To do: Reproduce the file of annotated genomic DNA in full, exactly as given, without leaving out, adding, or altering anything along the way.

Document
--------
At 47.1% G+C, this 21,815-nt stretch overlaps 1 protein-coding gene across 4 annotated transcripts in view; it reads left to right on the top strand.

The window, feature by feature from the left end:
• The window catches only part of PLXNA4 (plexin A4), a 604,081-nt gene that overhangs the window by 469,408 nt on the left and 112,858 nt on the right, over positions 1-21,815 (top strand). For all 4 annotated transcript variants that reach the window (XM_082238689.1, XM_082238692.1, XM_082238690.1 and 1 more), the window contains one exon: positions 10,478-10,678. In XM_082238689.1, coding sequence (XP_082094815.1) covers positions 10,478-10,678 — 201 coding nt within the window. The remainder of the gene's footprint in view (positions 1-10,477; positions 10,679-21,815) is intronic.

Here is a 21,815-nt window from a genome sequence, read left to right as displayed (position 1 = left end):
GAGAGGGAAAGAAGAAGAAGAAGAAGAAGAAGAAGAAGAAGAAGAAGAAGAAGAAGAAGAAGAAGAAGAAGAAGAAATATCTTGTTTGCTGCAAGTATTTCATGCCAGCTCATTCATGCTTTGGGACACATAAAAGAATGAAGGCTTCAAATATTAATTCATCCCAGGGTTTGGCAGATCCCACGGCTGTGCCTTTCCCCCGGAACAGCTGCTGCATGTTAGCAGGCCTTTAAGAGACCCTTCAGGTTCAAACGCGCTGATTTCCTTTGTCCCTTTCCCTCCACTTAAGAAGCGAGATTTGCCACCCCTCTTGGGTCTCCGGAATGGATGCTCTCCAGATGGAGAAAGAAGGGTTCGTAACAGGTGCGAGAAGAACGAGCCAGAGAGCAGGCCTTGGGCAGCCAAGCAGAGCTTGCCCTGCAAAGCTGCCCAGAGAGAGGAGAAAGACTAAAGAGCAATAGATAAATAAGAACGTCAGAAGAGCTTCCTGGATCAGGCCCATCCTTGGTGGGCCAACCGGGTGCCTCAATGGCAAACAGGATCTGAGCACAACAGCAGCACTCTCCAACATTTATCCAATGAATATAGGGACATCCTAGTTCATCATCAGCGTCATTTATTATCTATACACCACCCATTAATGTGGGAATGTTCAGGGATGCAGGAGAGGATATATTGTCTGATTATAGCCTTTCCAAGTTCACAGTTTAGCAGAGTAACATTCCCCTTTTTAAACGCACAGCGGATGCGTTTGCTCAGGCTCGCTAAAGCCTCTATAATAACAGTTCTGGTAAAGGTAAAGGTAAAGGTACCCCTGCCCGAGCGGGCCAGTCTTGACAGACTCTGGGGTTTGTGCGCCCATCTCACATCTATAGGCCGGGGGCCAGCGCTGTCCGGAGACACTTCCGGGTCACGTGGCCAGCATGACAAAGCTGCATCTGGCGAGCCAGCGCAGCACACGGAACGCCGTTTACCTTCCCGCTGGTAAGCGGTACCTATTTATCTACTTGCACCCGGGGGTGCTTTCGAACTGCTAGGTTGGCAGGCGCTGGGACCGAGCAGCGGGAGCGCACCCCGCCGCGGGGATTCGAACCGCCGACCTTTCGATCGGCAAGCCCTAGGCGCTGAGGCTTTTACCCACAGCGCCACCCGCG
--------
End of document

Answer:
At 47.1% G+C, this 21,815-nt stretch overlaps 1 protein-coding gene across 4 annotated transcripts in view; it reads left to right on the top strand.

The window, feature by feature from the left end:
• The window catches only part of PLXNA4 (plexin A4), a 604,081-nt gene that overhangs the window by 469,408 nt on the left and 112,858 nt on the right, over positions 1-21,815 (top strand). For all 4 annotated transcript variants that reach the window (XM_082238689.1, XM_082238692.1, XM_082238690.1 and 1 more), the window contains one exon: positions 10,478-10,678. In XM_082238689.1, coding sequence (XP_082094815.1) covers positions 10,478-10,678 — 201 coding nt within the window. The remainder of the gene's footprint in view (positions 1-10,477; positions 10,679-21,815) is intronic.

Here is a 21,815-nt window from a genome sequence, read left to right as displayed (position 1 = left end):
GAGAGGGAAAGAAGAAGAAGAAGAAGAAGAAGAAGAAGAAGAAGAAGAAGAAGAAGAAGAAGAAGAAGAAGAAGAAATATCTTGTTTGCTGCAAGTATTTCATGCCAGCTCATTCATGCTTTGGGACACATAAAAGAATGAAGGCTTCAAATATTAATTCATCCCAGGGTTTGGCAGATCCCACGGCTGTGCCTTTCCCCCGGAACAGCTGCTGCATGTTAGCAGGCCTTTAAGAGACCCTTCAGGTTCAAACGCGCTGATTTCCTTTGTCCCTTTCCCTCCACTTAAGAAGCGAGATTTGCCACCCCTCTTGGGTCTCCGGAATGGATGCTCTCCAGATGGAGAAAGAAGGGTTCGTAACAGGTGCGAGAAGAACGAGCCAGAGAGCAGGCCTTGGGCAGCCAAGCAGAGCTTGCCCTGCAAAGCTGCCCAGAGAGAGGAGAAAGACTAAAGAGCAATAGATAAATAAGAACGTCAGAAGAGCTTCCTGGATCAGGCCCATCCTTGGTGGGCCAACCGGGTGCCTCAATGGCAAACAGGATCTGAGCACAACAGCAGCACTCTCCAACATTTATCCAATGAATATAGGGACATCCTAGTTCATCATCAGCGTCATTTATTATCTATACACCACCCATTAATGTGGGAATGTTCAGGGATGCAGGAGAGGATATATTGTCTGATTATAGCCTTTCCAAGTTCACAGTTTAGCAGAGTAACATTCCCCTTTTTAAACGCACAGCGGATGCGTTTGCTCAGGCTCGCTAAAGCCTCTATAATAACAGTTCTGGTAAAGGTAAAGGTAAAGGTACCCCTGCCCGAGCGGGCCAGTCTTGACAGACTCTGGGGTTTGTGCGCCCATCTCACATCTATAGGCCGGGGGCCAGCGCTGTCCGGAGACACTTCCGGGTCACGTGGCCAGCATGACAAAGCTGCATCTGGCGAGCCAGCGCAGCACACGGAACGCCGTTTACCTTCCCGCTGGTAAGCGGTACCTATTTATCTACTTGCACCCGGGGGTGCTTTCGAACTGCTAGGTTGGCAGGCGCTGGGACCGAGCAGCGGGAGCGCACCCCGCCGCGGGGATTCGAACCGCCGACCTTTCGATCGGCAAGCCCTAGGCGCTGAGGCTTTTACCCACAGCGCCACCCGCG